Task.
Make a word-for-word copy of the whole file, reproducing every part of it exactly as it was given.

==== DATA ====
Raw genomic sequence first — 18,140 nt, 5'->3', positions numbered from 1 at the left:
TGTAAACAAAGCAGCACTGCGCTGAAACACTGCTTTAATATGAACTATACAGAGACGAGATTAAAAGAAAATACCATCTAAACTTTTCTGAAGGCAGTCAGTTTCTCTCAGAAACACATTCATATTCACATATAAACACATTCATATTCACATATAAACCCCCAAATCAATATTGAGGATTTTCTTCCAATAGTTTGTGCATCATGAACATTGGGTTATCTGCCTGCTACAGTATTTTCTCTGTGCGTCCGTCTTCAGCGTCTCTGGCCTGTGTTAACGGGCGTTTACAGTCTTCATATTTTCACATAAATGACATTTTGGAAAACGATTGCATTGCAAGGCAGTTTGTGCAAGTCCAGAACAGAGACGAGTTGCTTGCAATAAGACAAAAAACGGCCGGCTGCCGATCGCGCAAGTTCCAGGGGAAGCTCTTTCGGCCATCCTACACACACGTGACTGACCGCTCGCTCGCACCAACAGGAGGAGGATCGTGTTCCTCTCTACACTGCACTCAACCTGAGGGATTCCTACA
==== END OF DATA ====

Raw genomic sequence first — 18,140 nt, 5'->3', positions numbered from 1 at the left:
TGTAAACAAAGCAGCACTGCGCTGAAACACTGCTTTAATATGAACTATACAGAGACGAGATTAAAAGAAAATACCATCTAAACTTTTCTGAAGGCAGTCAGTTTCTCTCAGAAACACATTCATATTCACATATAAACACATTCATATTCACATATAAACCCCCAAATCAATATTGAGGATTTTCTTCCAATAGTTTGTGCATCATGAACATTGGGTTATCTGCCTGCTACAGTATTTTCTCTGTGCGTCCGTCTTCAGCGTCTCTGGCCTGTGTTAACGGGCGTTTACAGTCTTCATATTTTCACATAAATGACATTTTGGAAAACGATTGCATTGCAAGGCAGTTTGTGCAAGTCCAGAACAGAGACGAGTTGCTTGCAATAAGACAAAAAACGGCCGGCTGCCGATCGCGCAAGTTCCAGGGGAAGCTCTTTCGGCCATCCTACACACACGTGACTGACCGCTCGCTCGCACCAACAGGAGGAGGATCGTGTTCCTCTCTACACTGCACTCAACCTGAGGGATTCCTACA